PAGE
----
It seems like a problem of unclear or inapplicable definitions. As stated in the comments, it sounds like you've given the students the following definition: Given an angle $t$, we consider a right triangle with an angle of measure $t$, and define $\cos(t)$ to be the ratio of the side length of this triangle adjacent to the given angle to the length of the hypotenuse.
The problem is, this definition only makes sense when $0 < t < \pi/2$ (or, if you prefer degrees, $0^\circ < t < 90^\circ$. Indeed, a right triangle's other two angles have measure strictly between $0^\circ$ and $90^\circ$. But you've given the students a problem that assumes cosine has been defined for any $t$ between $0^\circ$ and $360^\circ$, which makes no sense with the definition they've been given!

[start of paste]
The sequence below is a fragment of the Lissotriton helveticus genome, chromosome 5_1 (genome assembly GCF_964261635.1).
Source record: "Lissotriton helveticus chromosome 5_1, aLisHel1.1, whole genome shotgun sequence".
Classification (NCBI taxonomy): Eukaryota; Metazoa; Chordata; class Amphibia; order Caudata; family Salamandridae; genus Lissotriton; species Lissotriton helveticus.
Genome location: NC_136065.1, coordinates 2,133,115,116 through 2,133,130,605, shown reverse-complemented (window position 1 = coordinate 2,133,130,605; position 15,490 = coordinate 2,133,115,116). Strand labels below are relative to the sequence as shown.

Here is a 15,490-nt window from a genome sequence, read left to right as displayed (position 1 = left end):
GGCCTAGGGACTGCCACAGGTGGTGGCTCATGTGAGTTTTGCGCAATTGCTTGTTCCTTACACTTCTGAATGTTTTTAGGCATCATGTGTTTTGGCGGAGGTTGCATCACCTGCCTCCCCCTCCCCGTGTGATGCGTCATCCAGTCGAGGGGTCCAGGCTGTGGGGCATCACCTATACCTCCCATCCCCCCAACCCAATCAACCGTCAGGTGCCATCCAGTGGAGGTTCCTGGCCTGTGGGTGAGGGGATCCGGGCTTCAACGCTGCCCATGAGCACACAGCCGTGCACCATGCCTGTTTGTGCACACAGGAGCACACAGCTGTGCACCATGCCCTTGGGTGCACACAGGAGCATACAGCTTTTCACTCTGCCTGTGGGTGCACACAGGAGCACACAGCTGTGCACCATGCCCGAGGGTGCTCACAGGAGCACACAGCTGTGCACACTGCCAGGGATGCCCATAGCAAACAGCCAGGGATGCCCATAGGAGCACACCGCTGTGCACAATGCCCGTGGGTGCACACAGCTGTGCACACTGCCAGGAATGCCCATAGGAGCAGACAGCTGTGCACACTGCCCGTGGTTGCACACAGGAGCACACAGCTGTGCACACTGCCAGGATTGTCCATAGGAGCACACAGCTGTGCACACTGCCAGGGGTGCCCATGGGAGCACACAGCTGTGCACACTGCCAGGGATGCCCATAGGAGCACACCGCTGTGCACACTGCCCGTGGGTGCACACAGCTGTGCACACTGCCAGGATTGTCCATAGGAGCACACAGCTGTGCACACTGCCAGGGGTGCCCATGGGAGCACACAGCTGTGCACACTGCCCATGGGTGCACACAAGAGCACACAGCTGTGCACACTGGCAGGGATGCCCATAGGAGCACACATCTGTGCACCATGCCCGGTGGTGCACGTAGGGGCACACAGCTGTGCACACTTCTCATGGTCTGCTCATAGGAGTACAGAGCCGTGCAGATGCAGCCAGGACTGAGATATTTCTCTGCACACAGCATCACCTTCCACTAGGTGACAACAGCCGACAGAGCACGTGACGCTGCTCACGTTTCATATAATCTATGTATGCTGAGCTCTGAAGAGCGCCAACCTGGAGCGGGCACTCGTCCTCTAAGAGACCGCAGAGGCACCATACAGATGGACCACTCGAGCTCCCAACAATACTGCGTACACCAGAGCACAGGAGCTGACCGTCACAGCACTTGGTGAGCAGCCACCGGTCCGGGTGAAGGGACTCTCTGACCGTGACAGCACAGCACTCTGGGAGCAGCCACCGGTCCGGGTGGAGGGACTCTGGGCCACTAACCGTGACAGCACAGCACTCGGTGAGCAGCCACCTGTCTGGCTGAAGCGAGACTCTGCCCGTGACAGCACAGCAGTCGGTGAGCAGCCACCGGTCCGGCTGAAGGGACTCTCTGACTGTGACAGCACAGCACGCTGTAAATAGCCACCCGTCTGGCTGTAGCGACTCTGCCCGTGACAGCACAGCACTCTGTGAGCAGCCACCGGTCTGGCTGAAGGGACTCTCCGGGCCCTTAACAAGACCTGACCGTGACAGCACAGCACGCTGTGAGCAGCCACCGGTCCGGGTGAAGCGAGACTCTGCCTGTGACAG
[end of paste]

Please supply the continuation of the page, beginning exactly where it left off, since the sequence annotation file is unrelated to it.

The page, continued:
I would recommend instead defining cosine as the $x$-coordinate on the unit circle. A simple diagram (drawing an appropriate right triangle inside the unit circle) shows this agrees with the other definition for angles in the first quadrant, but the unit circle definition also clearly makes sense for any angle. Plus, it makes it much easier to reason about this kind of question — just draw the line $x = 1/2$ and see where it intersects the unit circle, then use geometric reasoning to find the angles.
I'm still a bit confused about what you mean by "algebraic methods", by the way. Both the triangle definition and the unit circle definition are geometric, so you really can't compute values of cosine using these definitions without appealing to geometry.